Accept Jesus’ sacrifice and receive eternal life in Heaven. Believers join a loving Christian community. One dedicated to caring for each other. The early Christian community pooled its resources so that everyone was taken care of. This was a local, small, and voluntary version of socialism.

Helping hands demonstrating Christian Socialism.

Eternal Life is Our Reward

[“S]o that everyone who believes in [Jesus] may have eternal life.”

John 3:15

In the Jewish system, there was a continual need for animal and vegetational sacrifices. This was a constant struggle for the Jewish people. They needed to return to the temple in order to atone for their sins. Jesus put an end to regular sacrifice.

Jesus made an ultimate, one time, sacrifice. Jesus’ life was used to purchase the ultimate gift. The eternal Christian reward of life in Heaven.

This is a magnificent sacrifice. We are assured that our debt has been paid. Our sins are forgiven. We have been given eternal life. So how can we show our appreciation for Jesus’ sacrifice?

Christians can follow his precepts and his teachings. We can live a life that Jesus Himself modeled for us. We can be love one another as Jesus loved us. This is a version of Christian socialism.

The Early Church Model: Christian Socialism

There was no needy person among them, for those who owned property or houses would sell them, bring the proceeds of the sale, and put them at the feet of the apostles, and they were distributed to each according to need.

Acts 4:34-35

Acts gives us a glimpse into the life and organizational structure of the original Church. It could be regarded as Christian socialism. Today we read that each member of the Church sold their property and donated it. The Church then distributed the proceeds according to the needs of the people.

Isn’t socialism a bad word? Doesn’t the Church condemn it? Yes, and yes. But Christian socialism was different than governmental socialism. What Bernie Sanders and the liberal globalist elites advocate.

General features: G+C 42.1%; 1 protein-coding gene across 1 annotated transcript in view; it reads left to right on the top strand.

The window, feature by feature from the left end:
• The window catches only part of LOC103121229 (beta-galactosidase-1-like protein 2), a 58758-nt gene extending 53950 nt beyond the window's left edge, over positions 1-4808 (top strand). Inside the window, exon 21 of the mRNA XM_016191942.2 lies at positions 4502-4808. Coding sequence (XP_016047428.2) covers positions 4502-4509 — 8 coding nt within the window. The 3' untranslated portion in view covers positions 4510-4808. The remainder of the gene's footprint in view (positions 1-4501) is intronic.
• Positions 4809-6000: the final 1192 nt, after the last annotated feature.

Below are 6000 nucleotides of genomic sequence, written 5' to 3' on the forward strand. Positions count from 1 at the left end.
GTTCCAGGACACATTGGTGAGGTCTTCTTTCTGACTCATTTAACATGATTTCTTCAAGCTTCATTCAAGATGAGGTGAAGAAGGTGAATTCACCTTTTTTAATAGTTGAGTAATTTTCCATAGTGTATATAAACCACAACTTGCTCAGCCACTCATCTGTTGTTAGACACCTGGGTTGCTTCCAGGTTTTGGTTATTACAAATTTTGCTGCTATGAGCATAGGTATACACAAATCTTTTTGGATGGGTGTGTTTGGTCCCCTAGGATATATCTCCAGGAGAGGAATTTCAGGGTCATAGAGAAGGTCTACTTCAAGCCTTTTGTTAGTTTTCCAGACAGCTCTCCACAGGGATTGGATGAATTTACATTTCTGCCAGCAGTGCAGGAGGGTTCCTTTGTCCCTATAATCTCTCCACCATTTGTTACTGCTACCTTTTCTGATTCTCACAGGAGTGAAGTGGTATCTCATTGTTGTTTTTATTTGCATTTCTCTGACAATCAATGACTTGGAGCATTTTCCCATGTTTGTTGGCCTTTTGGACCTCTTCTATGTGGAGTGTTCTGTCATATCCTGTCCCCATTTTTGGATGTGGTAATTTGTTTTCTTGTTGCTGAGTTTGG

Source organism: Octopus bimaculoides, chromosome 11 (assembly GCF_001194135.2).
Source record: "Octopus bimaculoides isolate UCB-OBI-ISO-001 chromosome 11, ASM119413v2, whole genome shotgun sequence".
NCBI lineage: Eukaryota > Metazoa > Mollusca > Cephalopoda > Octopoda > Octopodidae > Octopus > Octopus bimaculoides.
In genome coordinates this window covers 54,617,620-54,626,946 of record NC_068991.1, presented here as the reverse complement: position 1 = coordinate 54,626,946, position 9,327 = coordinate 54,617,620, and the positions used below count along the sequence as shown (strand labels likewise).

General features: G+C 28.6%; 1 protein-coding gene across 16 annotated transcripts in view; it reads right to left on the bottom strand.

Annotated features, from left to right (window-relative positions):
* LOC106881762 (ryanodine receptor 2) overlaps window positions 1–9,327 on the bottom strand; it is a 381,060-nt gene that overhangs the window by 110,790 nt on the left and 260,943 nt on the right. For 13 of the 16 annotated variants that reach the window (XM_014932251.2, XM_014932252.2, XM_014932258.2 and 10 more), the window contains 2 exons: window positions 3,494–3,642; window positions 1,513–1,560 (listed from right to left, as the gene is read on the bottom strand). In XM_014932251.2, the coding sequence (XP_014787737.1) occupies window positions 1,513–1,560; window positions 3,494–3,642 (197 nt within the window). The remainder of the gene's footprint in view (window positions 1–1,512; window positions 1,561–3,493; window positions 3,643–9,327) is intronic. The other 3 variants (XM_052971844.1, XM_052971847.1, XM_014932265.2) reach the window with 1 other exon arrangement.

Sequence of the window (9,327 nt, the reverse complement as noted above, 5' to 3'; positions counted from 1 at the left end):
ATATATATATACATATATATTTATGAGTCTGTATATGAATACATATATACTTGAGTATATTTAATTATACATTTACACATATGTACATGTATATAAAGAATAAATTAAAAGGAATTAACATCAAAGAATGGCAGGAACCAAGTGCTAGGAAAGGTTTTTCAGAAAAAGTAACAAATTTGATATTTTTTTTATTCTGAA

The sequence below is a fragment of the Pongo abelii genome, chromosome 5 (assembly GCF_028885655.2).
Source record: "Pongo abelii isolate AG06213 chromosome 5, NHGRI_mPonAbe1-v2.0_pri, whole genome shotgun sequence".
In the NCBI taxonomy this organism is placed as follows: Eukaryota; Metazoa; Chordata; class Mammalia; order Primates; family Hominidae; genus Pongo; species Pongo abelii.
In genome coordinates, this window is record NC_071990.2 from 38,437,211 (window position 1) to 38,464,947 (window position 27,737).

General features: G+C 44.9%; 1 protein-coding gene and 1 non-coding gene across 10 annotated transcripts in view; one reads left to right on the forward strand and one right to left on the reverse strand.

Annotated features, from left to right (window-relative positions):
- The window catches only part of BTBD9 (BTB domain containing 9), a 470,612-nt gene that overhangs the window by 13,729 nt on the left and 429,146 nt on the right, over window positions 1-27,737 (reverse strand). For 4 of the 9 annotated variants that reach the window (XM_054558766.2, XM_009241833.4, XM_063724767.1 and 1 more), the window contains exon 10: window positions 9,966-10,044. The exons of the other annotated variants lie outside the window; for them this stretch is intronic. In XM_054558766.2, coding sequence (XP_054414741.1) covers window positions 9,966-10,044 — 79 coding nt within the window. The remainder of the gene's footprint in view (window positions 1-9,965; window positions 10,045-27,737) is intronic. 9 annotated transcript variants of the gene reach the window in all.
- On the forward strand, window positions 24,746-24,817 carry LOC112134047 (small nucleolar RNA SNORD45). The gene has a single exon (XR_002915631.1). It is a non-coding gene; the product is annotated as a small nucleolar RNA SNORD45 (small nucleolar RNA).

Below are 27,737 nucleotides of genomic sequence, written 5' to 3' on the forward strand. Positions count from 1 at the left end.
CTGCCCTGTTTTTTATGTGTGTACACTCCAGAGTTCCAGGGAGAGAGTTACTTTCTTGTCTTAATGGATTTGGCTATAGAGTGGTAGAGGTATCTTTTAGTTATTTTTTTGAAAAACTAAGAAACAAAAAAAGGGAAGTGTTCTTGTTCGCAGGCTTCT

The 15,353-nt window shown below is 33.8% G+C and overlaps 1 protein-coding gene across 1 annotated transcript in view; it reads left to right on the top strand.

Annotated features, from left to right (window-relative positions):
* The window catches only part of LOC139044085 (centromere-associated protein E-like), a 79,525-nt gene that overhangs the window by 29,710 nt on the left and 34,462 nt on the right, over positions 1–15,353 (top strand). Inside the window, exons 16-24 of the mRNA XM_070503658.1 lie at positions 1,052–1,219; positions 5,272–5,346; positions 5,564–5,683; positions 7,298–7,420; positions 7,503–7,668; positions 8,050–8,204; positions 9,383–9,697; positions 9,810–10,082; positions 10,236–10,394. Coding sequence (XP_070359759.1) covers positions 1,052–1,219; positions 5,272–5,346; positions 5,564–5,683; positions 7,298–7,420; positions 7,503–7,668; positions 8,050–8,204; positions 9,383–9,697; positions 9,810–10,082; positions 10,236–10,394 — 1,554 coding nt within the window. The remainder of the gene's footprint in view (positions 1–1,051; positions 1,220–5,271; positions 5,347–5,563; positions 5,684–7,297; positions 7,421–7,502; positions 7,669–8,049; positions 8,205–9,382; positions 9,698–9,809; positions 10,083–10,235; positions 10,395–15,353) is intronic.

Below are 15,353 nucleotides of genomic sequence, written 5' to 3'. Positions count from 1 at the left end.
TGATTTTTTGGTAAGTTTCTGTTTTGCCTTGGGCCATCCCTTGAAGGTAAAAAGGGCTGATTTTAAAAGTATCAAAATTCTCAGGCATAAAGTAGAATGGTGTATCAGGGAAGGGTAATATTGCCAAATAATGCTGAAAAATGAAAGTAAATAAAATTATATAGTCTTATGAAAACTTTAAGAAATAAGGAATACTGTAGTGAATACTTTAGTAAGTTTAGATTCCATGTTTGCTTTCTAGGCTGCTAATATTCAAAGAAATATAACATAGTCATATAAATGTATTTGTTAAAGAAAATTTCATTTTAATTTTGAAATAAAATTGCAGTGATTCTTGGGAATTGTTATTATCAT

Christian socialism was handled on the local level. It wasn’t about taxing all the people forcibly. It was about charity. Those who had donated to those in need. This made sure that all had something.

How does your parish handle charity? Are those with enough giving to those in need? Christians, especially Catholics, are known for the unfailing charity. We are taught at an early age to be charitable to those who have less. In a way, we practice Christian socialism today.

Christian socialism should not be confused with national socialism. I speak of it as a way to understand that we all should care for each other.

Jesus’ example was to share with those in need. This doesn’t negate personal responsibility. When charity is handled at a local level, those in charge can’t prevent fraud. They know who is able, but unwilling to work. The pastor can talk to someone and encourage them to be productive. When it’s done on a national level, lots of people get lazy and take advantage.

5 Things About Christian Socialism

  1. Christian socialism was modeled by first-century Christians, as seen in the Bible.
  2. Christian socialism was handled on the local level.
  3. Christian socialism was not taxed but was wealth given freely.
  4. Christian socialism is following Jesus’ example.
  5. Christian socialism holds accountable those able, but unwilling, to work.